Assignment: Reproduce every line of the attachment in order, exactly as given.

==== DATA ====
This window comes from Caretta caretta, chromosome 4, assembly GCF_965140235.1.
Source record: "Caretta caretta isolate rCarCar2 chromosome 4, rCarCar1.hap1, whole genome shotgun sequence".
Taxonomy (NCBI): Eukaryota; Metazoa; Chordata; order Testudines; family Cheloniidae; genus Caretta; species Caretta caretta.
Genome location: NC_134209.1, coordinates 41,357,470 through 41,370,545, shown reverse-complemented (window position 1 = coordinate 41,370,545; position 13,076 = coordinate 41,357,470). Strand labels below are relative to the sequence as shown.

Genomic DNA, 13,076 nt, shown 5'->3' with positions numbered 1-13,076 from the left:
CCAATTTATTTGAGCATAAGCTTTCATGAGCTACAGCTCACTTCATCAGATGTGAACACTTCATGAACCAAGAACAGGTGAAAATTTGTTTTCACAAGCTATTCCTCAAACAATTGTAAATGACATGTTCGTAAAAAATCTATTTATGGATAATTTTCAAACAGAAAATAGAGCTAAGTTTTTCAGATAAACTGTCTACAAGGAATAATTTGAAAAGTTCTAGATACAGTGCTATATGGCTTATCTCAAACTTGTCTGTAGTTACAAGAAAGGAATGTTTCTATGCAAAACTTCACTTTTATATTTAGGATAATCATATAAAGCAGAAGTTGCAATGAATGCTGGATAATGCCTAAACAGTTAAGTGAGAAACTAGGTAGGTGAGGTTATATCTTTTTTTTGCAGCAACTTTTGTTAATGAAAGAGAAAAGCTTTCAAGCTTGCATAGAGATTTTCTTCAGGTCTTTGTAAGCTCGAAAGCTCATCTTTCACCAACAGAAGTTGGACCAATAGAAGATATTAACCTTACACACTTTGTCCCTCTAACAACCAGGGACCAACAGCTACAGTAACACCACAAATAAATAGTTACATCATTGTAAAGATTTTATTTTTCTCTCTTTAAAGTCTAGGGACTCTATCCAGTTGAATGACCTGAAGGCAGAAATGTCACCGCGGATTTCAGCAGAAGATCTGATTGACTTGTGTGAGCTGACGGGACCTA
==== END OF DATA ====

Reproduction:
This window comes from Caretta caretta, chromosome 4, assembly GCF_965140235.1.
Source record: "Caretta caretta isolate rCarCar2 chromosome 4, rCarCar1.hap1, whole genome shotgun sequence".
Taxonomy (NCBI): Eukaryota; Metazoa; Chordata; order Testudines; family Cheloniidae; genus Caretta; species Caretta caretta.
Genome location: NC_134209.1, coordinates 41,357,470 through 41,370,545, shown reverse-complemented (window position 1 = coordinate 41,370,545; position 13,076 = coordinate 41,357,470). Strand labels below are relative to the sequence as shown.

Genomic DNA, 13,076 nt, shown 5'->3' with positions numbered 1-13,076 from the left:
CCAATTTATTTGAGCATAAGCTTTCATGAGCTACAGCTCACTTCATCAGATGTGAACACTTCATGAACCAAGAACAGGTGAAAATTTGTTTTCACAAGCTATTCCTCAAACAATTGTAAATGACATGTTCGTAAAAAATCTATTTATGGATAATTTTCAAACAGAAAATAGAGCTAAGTTTTTCAGATAAACTGTCTACAAGGAATAATTTGAAAAGTTCTAGATACAGTGCTATATGGCTTATCTCAAACTTGTCTGTAGTTACAAGAAAGGAATGTTTCTATGCAAAACTTCACTTTTATATTTAGGATAATCATATAAAGCAGAAGTTGCAATGAATGCTGGATAATGCCTAAACAGTTAAGTGAGAAACTAGGTAGGTGAGGTTATATCTTTTTTTTGCAGCAACTTTTGTTAATGAAAGAGAAAAGCTTTCAAGCTTGCATAGAGATTTTCTTCAGGTCTTTGTAAGCTCGAAAGCTCATCTTTCACCAACAGAAGTTGGACCAATAGAAGATATTAACCTTACACACTTTGTCCCTCTAACAACCAGGGACCAACAGCTACAGTAACACCACAAATAAATAGTTACATCATTGTAAAGATTTTATTTTTCTCTCTTTAAAGTCTAGGGACTCTATCCAGTTGAATGACCTGAAGGCAGAAATGTCACCGCGGATTTCAGCAGAAGATCTGATTGACTTGTGTGAGCTGACGGGACCTA